African American Incarceration and the War on Drugs, Dr. DBurris-Kitchen1





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Published on Oct 12, 2009

Comments With Dr. James Haney Presents*Criminal Justice System in the United States, with Dr. DBurris-Kitchen, Part 4. This video has Extended Text (et)drjhaney
The 1986 Crime Control Bill was probably the most damaging to Black offenders. This called for a mandatory minimum sentence of five-years for crimes involving 100 grams of heroin, 500 grams of cocaine, and just 5 grams of crack. Blacks make up about 12% of the U.S. population, and in 1980 they made up 23% of the prison population, by the late 1980s they made up 40% of the prison population, and over 60% of those people in prison charged with possession of narcotics. The War is not just fought against dealers, but users as well. By the end of the 1980s, the budget for narcotics spending was over $8 billion dollars, and over one million people were in our prisons and jails. And still, the War on Drugs continues (Lusane 1991; Parenti 2000).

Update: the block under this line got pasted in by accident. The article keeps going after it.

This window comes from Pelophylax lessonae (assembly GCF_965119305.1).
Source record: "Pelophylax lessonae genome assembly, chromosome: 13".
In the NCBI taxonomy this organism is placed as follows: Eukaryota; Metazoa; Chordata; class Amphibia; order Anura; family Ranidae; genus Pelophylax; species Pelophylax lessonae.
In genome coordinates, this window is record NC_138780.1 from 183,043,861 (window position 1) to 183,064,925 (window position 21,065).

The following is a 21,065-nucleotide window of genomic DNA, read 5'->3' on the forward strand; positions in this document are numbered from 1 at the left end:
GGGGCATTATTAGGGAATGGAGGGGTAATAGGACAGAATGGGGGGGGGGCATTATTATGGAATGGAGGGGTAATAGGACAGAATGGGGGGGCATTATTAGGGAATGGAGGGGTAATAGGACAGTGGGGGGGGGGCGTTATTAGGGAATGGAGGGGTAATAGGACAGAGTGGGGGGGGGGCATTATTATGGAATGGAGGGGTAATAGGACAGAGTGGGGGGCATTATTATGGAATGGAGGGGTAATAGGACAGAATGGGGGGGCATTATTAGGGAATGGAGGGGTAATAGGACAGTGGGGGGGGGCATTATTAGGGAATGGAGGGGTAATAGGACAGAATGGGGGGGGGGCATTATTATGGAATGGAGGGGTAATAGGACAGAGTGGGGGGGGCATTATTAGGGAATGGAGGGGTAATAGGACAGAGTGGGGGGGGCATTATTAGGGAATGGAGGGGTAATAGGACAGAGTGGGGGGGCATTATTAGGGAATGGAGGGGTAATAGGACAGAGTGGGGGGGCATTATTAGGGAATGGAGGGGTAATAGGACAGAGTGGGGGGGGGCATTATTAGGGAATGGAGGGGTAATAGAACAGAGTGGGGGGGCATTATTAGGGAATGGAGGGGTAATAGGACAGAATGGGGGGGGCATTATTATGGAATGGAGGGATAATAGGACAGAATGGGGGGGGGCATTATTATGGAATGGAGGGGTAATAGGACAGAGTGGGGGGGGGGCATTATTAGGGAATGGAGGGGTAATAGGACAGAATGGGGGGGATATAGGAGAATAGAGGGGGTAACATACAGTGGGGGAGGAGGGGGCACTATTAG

The abuses of civil rights continued through the 1990s with the Clinton administration. He passed the 1994 Crime Control Bill that put 100,000 more police officers on our city streets, and helped Mayors across the country wage an all out "ass-kicking " war against our poor and our drug users. Police from New York to Los Angeles were busting down doors to apartments, raiding apartments without warrants; beating innocent people to death, and shooting innocent people whom got in the way. The .36 caliber gun was replaced by assault riffles, grenades, and military style fatigues. The urban streets truly looked like a military occupied zone. Blacks and Latinos paid, and are still paying, the highest price for this war. It was, and continues to be, their communities who lost funding so that more could be spent on the War on Drugs; it was and is, their people who were getting arrested at higher rates, regardless of the fact that Whites reported higher drug use; and it was, and is, people of color who ended up dead on the streets; and displaced from their apartments, and their assets seized (Parenti 2000). By the end of the 1990s, more than 2 million Americans are locked up, and over 70% of those locked up for drug offenses are people of color (Clear and Cole 2003).

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